When it comes to defining their unique competitive advantage, independent advisors point to their fiduciary duty first.
TDAmeritrade's latest survey of advisor attitudes reveals that a full 29% of the people they talked to say investors like knowing they're working with fiduciaries.
This somewhat contradicts previous studies that concluded that investors don't really get the fiduciary model after all.
Sure, prospects like to be told that you're on their side and that you have a legal duty to avoid the conflicts of interest that made a lot of brokerage firms so nasty for their clients in the past.
It would be nice to see a study that compares what advisors think motivates their clients like to what the clients actually like.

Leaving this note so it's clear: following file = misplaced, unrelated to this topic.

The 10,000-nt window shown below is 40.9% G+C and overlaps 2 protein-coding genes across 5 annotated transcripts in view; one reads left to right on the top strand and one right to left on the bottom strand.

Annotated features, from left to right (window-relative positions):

Are clients more involved with the "fiduciary brand" or with the trusting relationship they have with you?
Other advisors say their clients are happiest with the personal service and attractive fees (21%) or that investors were simply fed up with paying commisions (19%).
That last point may be the most honest. Tom Bradley, head of TDAmeritrade Institutional, notes that "we've seen RIAs benefit from money in motion due to disruption at traditional full-commission firms."
That means that traditional brokerage models are losing clients, but not necessarily that the fiduciary "brand" is winning them.
In fact, TDA discovered that 90% of RIA firms are at least keeping their client list stable -- or adding accounts -- and that 55% of their new money is coming from the wirehouse.